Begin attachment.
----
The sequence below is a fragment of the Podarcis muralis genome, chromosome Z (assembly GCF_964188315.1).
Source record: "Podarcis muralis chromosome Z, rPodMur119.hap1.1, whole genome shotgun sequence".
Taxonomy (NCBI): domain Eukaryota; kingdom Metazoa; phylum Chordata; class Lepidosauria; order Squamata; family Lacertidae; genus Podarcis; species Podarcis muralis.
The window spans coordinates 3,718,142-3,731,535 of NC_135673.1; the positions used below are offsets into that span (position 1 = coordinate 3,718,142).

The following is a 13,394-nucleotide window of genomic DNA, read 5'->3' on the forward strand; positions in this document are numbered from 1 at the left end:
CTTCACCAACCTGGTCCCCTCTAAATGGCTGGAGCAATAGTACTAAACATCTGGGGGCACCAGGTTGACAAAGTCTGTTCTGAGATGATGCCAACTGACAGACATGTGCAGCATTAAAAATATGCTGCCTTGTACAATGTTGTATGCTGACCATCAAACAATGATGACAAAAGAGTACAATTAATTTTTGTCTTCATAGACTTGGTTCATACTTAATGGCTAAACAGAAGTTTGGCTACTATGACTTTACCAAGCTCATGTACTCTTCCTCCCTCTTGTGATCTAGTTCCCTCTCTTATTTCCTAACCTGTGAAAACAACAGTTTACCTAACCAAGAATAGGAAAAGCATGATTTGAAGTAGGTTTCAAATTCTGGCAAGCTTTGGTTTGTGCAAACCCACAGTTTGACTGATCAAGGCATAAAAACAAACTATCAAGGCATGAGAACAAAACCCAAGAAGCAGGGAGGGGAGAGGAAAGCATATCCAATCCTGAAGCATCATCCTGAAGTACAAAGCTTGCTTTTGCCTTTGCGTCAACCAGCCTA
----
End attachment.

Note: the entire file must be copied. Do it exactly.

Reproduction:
The sequence below is a fragment of the Podarcis muralis genome, chromosome Z (assembly GCF_964188315.1).
Source record: "Podarcis muralis chromosome Z, rPodMur119.hap1.1, whole genome shotgun sequence".
Taxonomy (NCBI): domain Eukaryota; kingdom Metazoa; phylum Chordata; class Lepidosauria; order Squamata; family Lacertidae; genus Podarcis; species Podarcis muralis.
The window spans coordinates 3,718,142-3,731,535 of NC_135673.1; the positions used below are offsets into that span (position 1 = coordinate 3,718,142).

The following is a 13,394-nucleotide window of genomic DNA, read 5'->3' on the forward strand; positions in this document are numbered from 1 at the left end:
CTTCACCAACCTGGTCCCCTCTAAATGGCTGGAGCAATAGTACTAAACATCTGGGGGCACCAGGTTGACAAAGTCTGTTCTGAGATGATGCCAACTGACAGACATGTGCAGCATTAAAAATATGCTGCCTTGTACAATGTTGTATGCTGACCATCAAACAATGATGACAAAAGAGTACAATTAATTTTTGTCTTCATAGACTTGGTTCATACTTAATGGCTAAACAGAAGTTTGGCTACTATGACTTTACCAAGCTCATGTACTCTTCCTCCCTCTTGTGATCTAGTTCCCTCTCTTATTTCCTAACCTGTGAAAACAACAGTTTACCTAACCAAGAATAGGAAAAGCATGATTTGAAGTAGGTTTCAAATTCTGGCAAGCTTTGGTTTGTGCAAACCCACAGTTTGACTGATCAAGGCATAAAAACAAACTATCAAGGCATGAGAACAAAACCCAAGAAGCAGGGAGGGGAGAGGAAAGCATATCCAATCCTGAAGCATCATCCTGAAGTACAAAGCTTGCTTTTGCCTTTGCGTCAACCAGCCTA